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The insanity of political correctness

By Warwick Marsh - posted Friday, 17 March 2017

Albert Einstein once said, "Earth is the insane asylum of the Universe". Sometimes I think he is right.

Bill Leake, the famous cartoonist,would no doubt agree with Albert Einstein. Last Wednesday Bill Leake gave a speech to mark the release of a book of his cartoons called Trigger Warning. In his speech he lamented the advice an older cartoonist gave him when he was just starting out.

When I met the great cartoonist Bill Mitchell about 34 years ago, he said, "Mate, a cartoonist only has to be funny once a day, but it's a lot harder than you'd think." He was right, but he had no idea how much harder it would be for me than it ever was for him.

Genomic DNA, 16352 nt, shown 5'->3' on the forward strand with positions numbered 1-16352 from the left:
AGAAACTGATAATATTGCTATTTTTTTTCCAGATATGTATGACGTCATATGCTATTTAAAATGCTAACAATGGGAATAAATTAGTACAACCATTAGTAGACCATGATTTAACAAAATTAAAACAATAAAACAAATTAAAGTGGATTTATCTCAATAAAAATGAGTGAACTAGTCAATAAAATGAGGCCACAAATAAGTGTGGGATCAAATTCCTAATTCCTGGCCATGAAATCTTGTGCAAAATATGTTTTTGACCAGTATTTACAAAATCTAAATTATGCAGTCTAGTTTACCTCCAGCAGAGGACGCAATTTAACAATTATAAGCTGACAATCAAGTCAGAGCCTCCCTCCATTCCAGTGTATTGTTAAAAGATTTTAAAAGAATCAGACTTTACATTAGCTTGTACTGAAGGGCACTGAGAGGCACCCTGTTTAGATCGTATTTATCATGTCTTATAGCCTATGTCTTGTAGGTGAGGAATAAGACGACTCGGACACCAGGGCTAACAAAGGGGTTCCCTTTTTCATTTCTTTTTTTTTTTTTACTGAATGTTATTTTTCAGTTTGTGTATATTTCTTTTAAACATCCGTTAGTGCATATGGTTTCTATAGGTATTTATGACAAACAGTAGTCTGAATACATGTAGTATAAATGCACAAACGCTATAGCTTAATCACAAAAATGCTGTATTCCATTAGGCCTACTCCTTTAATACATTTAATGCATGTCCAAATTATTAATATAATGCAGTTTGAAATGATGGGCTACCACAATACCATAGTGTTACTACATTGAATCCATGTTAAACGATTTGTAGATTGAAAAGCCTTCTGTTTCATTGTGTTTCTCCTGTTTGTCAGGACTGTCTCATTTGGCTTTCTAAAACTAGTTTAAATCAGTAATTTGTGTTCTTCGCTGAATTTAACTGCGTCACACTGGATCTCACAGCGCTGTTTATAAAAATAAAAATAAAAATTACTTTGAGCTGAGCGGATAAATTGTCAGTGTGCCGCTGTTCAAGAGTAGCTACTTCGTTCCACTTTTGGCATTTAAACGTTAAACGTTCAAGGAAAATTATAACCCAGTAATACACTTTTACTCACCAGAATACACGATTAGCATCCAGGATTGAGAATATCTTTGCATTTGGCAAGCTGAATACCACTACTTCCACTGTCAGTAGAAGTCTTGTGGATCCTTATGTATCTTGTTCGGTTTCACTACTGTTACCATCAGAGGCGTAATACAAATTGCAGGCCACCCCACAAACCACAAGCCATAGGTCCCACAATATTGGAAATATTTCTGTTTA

For a start, for Mitchell to come up with a cartoon, all he had to do was take a serious political issue, exaggerate it to the point of ridiculousness, then draw what he saw when he got there. But I can't do that because the ideas our politicians come up with these days are utterly ridiculous to begin with. And if you're starting at the point of absurdity, where do you go from there? I mean, what am I going to have to come up with to make teachers in the Safe Schools program look ridiculous when they actually start giving jobs to gimps? And how long do you think it will be then before some gimps' rights campaigner accuses me of gimpophobia? It's only a matter of time.